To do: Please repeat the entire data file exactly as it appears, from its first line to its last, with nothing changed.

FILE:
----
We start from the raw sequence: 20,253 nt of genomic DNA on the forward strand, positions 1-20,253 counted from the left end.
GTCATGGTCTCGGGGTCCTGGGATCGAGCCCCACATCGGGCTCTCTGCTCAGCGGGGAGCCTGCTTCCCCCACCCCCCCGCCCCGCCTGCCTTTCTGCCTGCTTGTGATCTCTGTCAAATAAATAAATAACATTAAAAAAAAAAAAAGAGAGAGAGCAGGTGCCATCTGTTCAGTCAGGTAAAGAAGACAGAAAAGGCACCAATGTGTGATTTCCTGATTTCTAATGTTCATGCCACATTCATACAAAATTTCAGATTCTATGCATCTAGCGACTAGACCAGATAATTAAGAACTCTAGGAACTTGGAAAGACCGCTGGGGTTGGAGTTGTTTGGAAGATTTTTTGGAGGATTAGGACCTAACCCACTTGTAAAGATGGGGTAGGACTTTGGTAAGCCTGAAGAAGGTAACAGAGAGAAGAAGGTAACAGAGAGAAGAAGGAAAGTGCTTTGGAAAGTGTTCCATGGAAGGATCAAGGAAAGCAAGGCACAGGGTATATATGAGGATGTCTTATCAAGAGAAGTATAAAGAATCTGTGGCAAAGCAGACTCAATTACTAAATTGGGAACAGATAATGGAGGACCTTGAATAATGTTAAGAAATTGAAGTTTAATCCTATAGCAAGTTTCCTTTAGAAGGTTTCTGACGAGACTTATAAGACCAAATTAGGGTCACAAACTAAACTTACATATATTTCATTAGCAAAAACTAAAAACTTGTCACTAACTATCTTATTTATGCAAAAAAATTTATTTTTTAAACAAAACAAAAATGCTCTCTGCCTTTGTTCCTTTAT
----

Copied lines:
We start from the raw sequence: 20,253 nt of genomic DNA on the forward strand, positions 1-20,253 counted from the left end.
GTCATGGTCTCGGGGTCCTGGGATCGAGCCCCACATCGGGCTCTCTGCTCAGCGGGGAGCCTGCTTCCCCCACCCCCCCGCCCCGCCTGCCTTTCTGCCTGCTTGTGATCTCTGTCAAATAAATAAATAACATTAAAAAAAAAAAAAGAGAGAGAGCAGGTGCCATCTGTTCAGTCAGGTAAAGAAGACAGAAAAGGCACCAATGTGTGATTTCCTGATTTCTAATGTTCATGCCACATTCATACAAAATTTCAGATTCTATGCATCTAGCGACTAGACCAGATAATTAAGAACTCTAGGAACTTGGAAAGACCGCTGGGGTTGGAGTTGTTTGGAAGATTTTTTGGAGGATTAGGACCTAACCCACTTGTAAAGATGGGGTAGGACTTTGGTAAGCCTGAAGAAGGTAACAGAGAGAAGAAGGTAACAGAGAGAAGAAGGAAAGTGCTTTGGAAAGTGTTCCATGGAAGGATCAAGGAAAGCAAGGCACAGGGTATATATGAGGATGTCTTATCAAGAGAAGTATAAAGAATCTGTGGCAAAGCAGACTCAATTACTAAATTGGGAACAGATAATGGAGGACCTTGAATAATGTTAAGAAATTGAAGTTTAATCCTATAGCAAGTTTCCTTTAGAAGGTTTCTGACGAGACTTATAAGACCAAATTAGGGTCACAAACTAAACTTACATATATTTCATTAGCAAAAACTAAAAACTTGTCACTAACTATCTTATTTATGCAAAAAAATTTATTTTTTAAACAAAACAAAAATGCTCTCTGCCTTTGTTCCTTTAT